Original languageEnglish
Pages (from-to)39-50
JournalTransgenic Research
Volume21
Issue number1
DOIs
Publication statusPublished - 2012

Fingerprint

Manihot
Amylose
Indonesia
amylose
cassava
Starch
starch
testing
genetic engineering
field experimentation
tomato sauce
plant cuttings
industrial crops
cassava starch
outbreeding
biosafety
infancy
crops
rheological properties
Lycopersicon esculentum

Keywords

  • manihot-esculenta crantz
  • cyclic somatic embryogenesis
  • t-dna
  • potato
  • transformation
  • plants
  • regeneration
  • expression
  • synthase
  • cultures

Cite this

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title = "Field testing and exploitation of genetically modified cassava with low-amylose or amylose-free starch in Indonesia",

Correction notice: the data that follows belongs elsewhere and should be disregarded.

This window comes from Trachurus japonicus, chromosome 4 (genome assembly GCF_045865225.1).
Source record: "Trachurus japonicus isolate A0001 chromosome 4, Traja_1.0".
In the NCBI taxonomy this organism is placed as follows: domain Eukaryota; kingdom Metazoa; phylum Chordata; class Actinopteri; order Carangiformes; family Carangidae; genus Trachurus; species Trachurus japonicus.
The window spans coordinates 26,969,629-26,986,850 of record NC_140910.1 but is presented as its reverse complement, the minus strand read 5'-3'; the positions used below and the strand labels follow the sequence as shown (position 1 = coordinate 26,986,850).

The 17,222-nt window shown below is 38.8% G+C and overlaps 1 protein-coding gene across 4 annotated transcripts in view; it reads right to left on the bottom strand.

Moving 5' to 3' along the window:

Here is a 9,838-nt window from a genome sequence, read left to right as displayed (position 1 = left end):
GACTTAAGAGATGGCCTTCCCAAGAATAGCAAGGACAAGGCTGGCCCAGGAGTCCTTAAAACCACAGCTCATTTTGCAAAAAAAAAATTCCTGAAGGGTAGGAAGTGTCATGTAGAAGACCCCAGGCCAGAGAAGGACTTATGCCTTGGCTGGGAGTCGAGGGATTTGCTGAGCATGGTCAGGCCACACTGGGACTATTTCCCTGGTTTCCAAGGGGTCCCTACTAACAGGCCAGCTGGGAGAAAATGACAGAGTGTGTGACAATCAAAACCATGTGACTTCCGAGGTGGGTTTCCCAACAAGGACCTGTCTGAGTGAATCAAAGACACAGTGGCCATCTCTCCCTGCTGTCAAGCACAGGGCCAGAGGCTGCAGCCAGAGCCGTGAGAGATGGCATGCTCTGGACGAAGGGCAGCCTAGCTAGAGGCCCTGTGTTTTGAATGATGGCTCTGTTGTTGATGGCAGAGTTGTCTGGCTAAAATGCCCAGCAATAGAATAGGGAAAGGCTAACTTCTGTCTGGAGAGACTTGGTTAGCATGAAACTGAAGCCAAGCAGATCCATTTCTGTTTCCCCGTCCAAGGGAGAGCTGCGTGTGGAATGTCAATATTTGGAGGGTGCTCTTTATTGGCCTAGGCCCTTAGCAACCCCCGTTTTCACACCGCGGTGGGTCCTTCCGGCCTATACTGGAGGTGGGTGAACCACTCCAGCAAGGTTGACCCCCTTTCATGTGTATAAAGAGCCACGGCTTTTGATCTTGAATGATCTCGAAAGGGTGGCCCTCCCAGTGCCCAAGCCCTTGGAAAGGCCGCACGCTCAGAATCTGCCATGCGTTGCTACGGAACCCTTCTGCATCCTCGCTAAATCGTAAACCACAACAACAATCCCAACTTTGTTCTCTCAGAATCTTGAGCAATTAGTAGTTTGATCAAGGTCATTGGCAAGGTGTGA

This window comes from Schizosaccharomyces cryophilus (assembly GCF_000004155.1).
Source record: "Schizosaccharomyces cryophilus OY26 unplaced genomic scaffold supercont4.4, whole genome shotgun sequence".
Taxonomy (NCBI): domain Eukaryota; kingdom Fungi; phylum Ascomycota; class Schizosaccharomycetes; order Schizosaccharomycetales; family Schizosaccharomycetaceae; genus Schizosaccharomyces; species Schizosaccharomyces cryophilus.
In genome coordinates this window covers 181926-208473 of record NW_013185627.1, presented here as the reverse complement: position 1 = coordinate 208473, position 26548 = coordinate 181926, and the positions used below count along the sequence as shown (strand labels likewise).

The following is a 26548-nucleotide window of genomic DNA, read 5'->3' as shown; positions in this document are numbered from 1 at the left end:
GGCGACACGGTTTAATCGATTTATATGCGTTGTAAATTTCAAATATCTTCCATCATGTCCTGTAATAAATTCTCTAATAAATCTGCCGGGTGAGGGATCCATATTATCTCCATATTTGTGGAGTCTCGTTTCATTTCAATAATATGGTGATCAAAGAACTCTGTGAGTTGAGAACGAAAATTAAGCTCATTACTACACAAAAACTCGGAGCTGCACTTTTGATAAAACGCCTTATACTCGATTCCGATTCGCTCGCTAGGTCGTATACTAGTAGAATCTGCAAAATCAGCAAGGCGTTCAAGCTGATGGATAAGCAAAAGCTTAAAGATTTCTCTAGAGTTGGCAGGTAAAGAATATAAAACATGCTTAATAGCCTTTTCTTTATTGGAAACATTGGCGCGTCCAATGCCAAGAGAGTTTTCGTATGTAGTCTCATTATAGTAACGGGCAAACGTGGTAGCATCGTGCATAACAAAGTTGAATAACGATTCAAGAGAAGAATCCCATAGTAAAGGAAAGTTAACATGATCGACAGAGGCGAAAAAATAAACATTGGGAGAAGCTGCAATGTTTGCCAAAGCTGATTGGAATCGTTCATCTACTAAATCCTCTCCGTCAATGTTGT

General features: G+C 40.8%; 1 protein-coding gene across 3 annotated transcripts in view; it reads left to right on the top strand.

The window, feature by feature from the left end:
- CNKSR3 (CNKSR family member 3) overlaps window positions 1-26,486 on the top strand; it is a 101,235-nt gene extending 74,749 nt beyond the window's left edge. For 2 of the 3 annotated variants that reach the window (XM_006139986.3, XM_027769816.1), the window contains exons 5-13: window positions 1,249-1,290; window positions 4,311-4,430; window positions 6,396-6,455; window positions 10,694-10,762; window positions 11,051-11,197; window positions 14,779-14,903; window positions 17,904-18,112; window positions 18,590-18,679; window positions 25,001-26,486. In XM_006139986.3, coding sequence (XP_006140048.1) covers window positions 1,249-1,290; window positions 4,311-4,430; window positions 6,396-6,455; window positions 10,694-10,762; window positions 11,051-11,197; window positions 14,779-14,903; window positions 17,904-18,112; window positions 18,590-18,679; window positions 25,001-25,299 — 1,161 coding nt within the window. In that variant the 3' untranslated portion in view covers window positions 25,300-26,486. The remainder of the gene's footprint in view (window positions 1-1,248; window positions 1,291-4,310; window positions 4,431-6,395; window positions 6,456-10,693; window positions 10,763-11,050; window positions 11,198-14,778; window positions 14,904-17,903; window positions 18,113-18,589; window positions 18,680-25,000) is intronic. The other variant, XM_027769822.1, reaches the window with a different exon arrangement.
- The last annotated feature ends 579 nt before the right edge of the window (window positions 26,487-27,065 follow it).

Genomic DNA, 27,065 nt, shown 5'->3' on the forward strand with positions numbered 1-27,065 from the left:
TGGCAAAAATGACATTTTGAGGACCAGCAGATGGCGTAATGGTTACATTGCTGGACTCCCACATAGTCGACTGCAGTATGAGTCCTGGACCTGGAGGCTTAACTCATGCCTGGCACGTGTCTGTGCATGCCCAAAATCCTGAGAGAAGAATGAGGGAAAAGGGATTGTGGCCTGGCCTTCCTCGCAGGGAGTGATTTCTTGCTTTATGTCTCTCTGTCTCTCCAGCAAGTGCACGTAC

abstract = "The development and testing in the field of genetically modified -so called- orphan crops like cassava in tropical countries is still in its infancy, despite the fact that cassava is not only used for food and feed but is also an important industrial crop. As traditional breeding of cassava is difficult (allodiploid, vegetatively propagated, outbreeding species) it is an ideal crop for improvement through genetic modification. We here report on the results of production and field testing of genetically modified low-amylose transformants of commercial cassava variety Adira4 in Indonesia. Twenty four transformants were produced and selected in the Netherlands based on phenotypic and molecular analyses. Nodal cuttings of these plants were sent to Indonesia where they were grown under biosafety conditions. After two screenhouse tests 15 transformants remained for a field trial. The tuberous root yield of 10 transformants was not significantly different from the control. Starch from transformants in which amylose was very low or absent showed all physical and rheological properties as expected from amylose-free cassava starch. The improved functionality of the starch was shown for an adipate acetate starch which was made into a tomato sauce. This is the first account of a field trial with transgenic cassava which shows that by using genetic modification it is possible to obtain low-amylose cassava plants with commercial potential with good root yield and starch quality.",